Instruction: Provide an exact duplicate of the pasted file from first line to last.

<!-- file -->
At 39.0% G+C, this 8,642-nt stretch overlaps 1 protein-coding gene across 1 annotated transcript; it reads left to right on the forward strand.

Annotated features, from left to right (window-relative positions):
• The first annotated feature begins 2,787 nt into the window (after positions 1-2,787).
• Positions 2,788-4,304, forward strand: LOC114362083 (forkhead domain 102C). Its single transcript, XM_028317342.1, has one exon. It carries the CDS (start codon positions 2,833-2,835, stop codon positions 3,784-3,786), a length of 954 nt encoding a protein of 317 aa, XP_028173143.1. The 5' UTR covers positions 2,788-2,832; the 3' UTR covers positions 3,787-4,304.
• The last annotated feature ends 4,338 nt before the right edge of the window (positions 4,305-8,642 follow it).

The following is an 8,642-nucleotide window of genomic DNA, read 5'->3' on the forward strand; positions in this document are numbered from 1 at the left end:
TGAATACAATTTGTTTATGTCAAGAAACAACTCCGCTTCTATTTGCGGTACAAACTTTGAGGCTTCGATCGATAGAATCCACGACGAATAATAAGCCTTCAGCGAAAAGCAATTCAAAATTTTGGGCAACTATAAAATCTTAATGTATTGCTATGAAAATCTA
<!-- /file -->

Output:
At 39.0% G+C, this 8,642-nt stretch overlaps 1 protein-coding gene across 1 annotated transcript; it reads left to right on the forward strand.

Annotated features, from left to right (window-relative positions):
• The first annotated feature begins 2,787 nt into the window (after positions 1-2,787).
• Positions 2,788-4,304, forward strand: LOC114362083 (forkhead domain 102C). Its single transcript, XM_028317342.1, has one exon. It carries the CDS (start codon positions 2,833-2,835, stop codon positions 3,784-3,786), a length of 954 nt encoding a protein of 317 aa, XP_028173143.1. The 5' UTR covers positions 2,788-2,832; the 3' UTR covers positions 3,787-4,304.
• The last annotated feature ends 4,338 nt before the right edge of the window (positions 4,305-8,642 follow it).

The following is an 8,642-nucleotide window of genomic DNA, read 5'->3' on the forward strand; positions in this document are numbered from 1 at the left end:
TGAATACAATTTGTTTATGTCAAGAAACAACTCCGCTTCTATTTGCGGTACAAACTTTGAGGCTTCGATCGATAGAATCCACGACGAATAATAAGCCTTCAGCGAAAAGCAATTCAAAATTTTGGGCAACTATAAAATCTTAATGTATTGCTATGAAAATCTA